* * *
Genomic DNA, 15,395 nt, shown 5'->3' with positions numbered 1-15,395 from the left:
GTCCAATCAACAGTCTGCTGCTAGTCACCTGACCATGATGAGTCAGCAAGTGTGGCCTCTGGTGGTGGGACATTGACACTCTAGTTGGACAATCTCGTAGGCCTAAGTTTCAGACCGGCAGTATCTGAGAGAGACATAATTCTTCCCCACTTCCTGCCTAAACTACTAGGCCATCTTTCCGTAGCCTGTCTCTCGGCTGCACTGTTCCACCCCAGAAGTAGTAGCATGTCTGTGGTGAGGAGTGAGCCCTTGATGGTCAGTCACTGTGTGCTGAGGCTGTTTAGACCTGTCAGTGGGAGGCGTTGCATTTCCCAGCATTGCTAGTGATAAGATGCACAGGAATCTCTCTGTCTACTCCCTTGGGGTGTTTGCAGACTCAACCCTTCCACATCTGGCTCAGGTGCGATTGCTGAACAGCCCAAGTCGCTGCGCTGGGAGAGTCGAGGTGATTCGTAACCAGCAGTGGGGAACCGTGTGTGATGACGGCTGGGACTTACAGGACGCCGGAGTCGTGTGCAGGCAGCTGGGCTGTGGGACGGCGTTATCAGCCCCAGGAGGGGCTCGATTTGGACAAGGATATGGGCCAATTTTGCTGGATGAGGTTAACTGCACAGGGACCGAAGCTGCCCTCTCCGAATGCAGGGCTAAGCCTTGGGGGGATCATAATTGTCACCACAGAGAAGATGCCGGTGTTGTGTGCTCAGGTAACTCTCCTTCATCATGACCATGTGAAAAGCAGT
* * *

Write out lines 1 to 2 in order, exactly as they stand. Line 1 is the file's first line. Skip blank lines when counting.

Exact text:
Genomic DNA, 15,395 nt, shown 5'->3' with positions numbered 1-15,395 from the left:
GTCCAATCAACAGTCTGCTGCTAGTCACCTGACCATGATGAGTCAGCAAGTGTGGCCTCTGGTGGTGGGACATTGACACTCTAGTTGGACAATCTCGTAGGCCTAAGTTTCAGACCGGCAGTATCTGAGAGAGACATAATTCTTCCCCACTTCCTGCCTAAACTACTAGGCCATCTTTCCGTAGCCTGTCTCTCGGCTGCACTGTTCCACCCCAGAAGTAGTAGCATGTCTGTGGTGAGGAGTGAGCCCTTGATGGTCAGTCACTGTGTGCTGAGGCTGTTTAGACCTGTCAGTGGGAGGCGTTGCATTTCCCAGCATTGCTAGTGATAAGATGCACAGGAATCTCTCTGTCTACTCCCTTGGGGTGTTTGCAGACTCAACCCTTCCACATCTGGCTCAGGTGCGATTGCTGAACAGCCCAAGTCGCTGCGCTGGGAGAGTCGAGGTGATTCGTAACCAGCAGTGGGGAACCGTGTGTGATGACGGCTGGGACTTACAGGACGCCGGAGTCGTGTGCAGGCAGCTGGGCTGTGGGACGGCGTTATCAGCCCCAGGAGGGGCTCGATTTGGACAAGGATATGGGCCAATTTTGCTGGATGAGGTTAACTGCACAGGGACCGAAGCTGCCCTCTCCGAATGCAGGGCTAAGCCTTGGGGGGATCATAATTGTCACCACAGAGAAGATGCCGGTGTTGTGTGCTCAGGTAACTCTCCTTCATCATGACCATGTGAAAAGCAGT